Search Engine Usage Comparisons for 2006

SMS Text

Here’s Compete’s relative ranking of the top search engines for December 2006.

And here’s comScore’s December 2006 US market share data (6.7 billion total searches).

comscore

The two sites disagree on Yahoo! and AOL directionally. For Yahoo! comScore shows a gain; Compete shows a loss of share. Regarding AOL, Compete shows a bit of a recovery while comScore shows further erosion.

To throw in a bit of local search perspective: the local products of the majors are capturing about 1% of the traffic of general search. comScore says local search is 13% of all search but it’s a much bigger number when you consider (per WebVisible-Nielsen research) that as much as 51% of local search queries don’t carry a geographic modifier.

Related: Danny Sullivan’s extensive discussion of Microsoft’s challenge to build share in search. And a long, traffic trend analysis.

Greg Sterling is the founding principal of Sterling Market Intelligence, a consulting and research firm focused on online consumer and advertiser behavior and the relationship between the Internet and traditional media, with an emphasis on the local marketplace.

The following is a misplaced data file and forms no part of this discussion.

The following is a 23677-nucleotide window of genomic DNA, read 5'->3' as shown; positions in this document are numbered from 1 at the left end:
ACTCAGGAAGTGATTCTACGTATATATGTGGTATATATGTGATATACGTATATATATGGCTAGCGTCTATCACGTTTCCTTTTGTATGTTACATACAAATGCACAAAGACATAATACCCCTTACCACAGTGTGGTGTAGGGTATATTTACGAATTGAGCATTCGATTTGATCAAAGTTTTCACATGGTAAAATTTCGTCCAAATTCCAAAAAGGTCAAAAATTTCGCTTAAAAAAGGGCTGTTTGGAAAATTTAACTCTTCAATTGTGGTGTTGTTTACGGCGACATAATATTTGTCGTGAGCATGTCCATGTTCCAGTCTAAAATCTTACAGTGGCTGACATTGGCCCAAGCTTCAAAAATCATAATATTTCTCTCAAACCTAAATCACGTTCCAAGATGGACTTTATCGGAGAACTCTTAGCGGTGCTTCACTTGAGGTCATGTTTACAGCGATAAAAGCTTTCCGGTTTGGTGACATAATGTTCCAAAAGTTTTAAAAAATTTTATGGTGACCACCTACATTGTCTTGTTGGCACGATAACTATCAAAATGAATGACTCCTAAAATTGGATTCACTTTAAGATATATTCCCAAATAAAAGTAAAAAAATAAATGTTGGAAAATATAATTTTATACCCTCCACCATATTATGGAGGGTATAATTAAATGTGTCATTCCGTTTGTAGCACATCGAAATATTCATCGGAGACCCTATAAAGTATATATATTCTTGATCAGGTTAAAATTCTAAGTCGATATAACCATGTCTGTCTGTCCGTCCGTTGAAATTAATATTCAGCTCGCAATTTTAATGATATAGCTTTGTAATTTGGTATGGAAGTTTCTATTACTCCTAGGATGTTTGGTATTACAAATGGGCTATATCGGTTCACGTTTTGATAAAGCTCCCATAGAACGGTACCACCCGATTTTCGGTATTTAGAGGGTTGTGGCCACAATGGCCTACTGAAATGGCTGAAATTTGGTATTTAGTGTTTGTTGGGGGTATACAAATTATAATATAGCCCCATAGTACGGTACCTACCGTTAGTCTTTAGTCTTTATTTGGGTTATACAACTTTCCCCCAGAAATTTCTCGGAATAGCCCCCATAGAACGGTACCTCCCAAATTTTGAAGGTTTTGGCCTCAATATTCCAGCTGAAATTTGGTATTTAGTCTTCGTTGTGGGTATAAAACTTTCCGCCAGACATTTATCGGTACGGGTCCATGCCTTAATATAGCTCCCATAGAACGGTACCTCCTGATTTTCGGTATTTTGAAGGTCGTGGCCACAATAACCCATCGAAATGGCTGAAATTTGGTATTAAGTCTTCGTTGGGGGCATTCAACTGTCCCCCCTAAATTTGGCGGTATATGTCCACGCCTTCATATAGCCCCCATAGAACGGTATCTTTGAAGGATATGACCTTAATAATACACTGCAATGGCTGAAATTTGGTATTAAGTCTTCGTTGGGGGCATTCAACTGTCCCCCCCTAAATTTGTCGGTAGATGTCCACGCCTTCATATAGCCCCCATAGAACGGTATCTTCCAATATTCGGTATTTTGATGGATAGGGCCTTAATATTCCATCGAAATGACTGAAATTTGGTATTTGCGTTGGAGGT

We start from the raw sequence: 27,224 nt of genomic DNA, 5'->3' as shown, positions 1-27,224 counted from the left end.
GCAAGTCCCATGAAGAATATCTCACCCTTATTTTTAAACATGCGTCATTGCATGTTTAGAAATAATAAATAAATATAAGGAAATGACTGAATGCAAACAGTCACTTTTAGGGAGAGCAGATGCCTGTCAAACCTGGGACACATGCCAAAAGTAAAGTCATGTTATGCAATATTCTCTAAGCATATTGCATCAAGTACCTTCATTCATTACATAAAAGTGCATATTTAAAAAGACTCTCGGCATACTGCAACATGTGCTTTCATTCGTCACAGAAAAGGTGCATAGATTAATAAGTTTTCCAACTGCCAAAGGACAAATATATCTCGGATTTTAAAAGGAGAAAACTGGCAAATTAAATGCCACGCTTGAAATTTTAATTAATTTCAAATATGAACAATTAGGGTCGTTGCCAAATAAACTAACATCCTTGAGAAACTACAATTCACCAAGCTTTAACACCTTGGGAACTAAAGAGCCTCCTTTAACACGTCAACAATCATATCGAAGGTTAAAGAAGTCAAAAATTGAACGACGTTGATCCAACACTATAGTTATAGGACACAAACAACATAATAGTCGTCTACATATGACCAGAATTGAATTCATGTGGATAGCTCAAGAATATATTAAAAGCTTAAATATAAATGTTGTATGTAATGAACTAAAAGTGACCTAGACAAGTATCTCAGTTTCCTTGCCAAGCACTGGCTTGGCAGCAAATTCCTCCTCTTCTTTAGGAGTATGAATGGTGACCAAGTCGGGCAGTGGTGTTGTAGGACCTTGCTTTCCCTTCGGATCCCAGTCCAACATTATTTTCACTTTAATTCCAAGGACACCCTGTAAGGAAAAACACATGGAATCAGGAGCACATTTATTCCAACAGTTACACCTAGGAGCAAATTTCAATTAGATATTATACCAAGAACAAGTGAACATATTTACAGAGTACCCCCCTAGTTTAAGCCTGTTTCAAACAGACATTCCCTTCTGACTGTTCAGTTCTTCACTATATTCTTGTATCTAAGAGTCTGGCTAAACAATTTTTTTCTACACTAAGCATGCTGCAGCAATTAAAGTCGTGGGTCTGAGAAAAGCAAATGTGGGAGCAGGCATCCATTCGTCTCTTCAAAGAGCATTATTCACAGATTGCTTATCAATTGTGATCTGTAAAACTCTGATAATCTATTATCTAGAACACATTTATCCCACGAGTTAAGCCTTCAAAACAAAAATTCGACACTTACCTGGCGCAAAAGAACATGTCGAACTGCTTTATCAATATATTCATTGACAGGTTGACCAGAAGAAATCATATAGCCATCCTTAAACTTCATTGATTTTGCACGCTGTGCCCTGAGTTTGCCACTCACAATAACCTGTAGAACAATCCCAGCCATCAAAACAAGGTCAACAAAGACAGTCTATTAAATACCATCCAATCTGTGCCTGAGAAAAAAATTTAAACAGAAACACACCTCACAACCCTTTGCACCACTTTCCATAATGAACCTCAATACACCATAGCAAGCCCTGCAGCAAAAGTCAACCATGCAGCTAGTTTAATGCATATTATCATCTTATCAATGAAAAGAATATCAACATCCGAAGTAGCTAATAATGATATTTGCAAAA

Get the latest news from Search Engine Journal!
We value your privacy! See our policy here.
  • Only a guess about the ASK traffic drop. ASK was pushing their search hard on U.S. television up to December as I think back.
    Might suggest the ads worked to bump traffic but the site failed to hold the new users?

  • Loren

    Good point Mike, perhaps non-association with Ask.com as a shopping engine (as opposed to a resource), vacations and IAC usage had something to do with the drop, unless the stats are inaccurate or off a bit.

  • Who does similar tracking of the UK market? I would epxect hitwise or Nielsen to have interesting data. Thoughts?

  • I have adjusted my paid search spend using this data. Do you think it would be wise to put 99% of my paid search budget into the GGL basket?

  • Dan, No I don’t think you should put 99% of your budget into the Google basket… not if they only serve 57% of the major paid search results.

    I just posted my thoughts on this at:

    Don’t Put All of Your Search Marketing Budget in the Google Basket

  • Thank you for sharing. Do you have more up to date information about internet usage?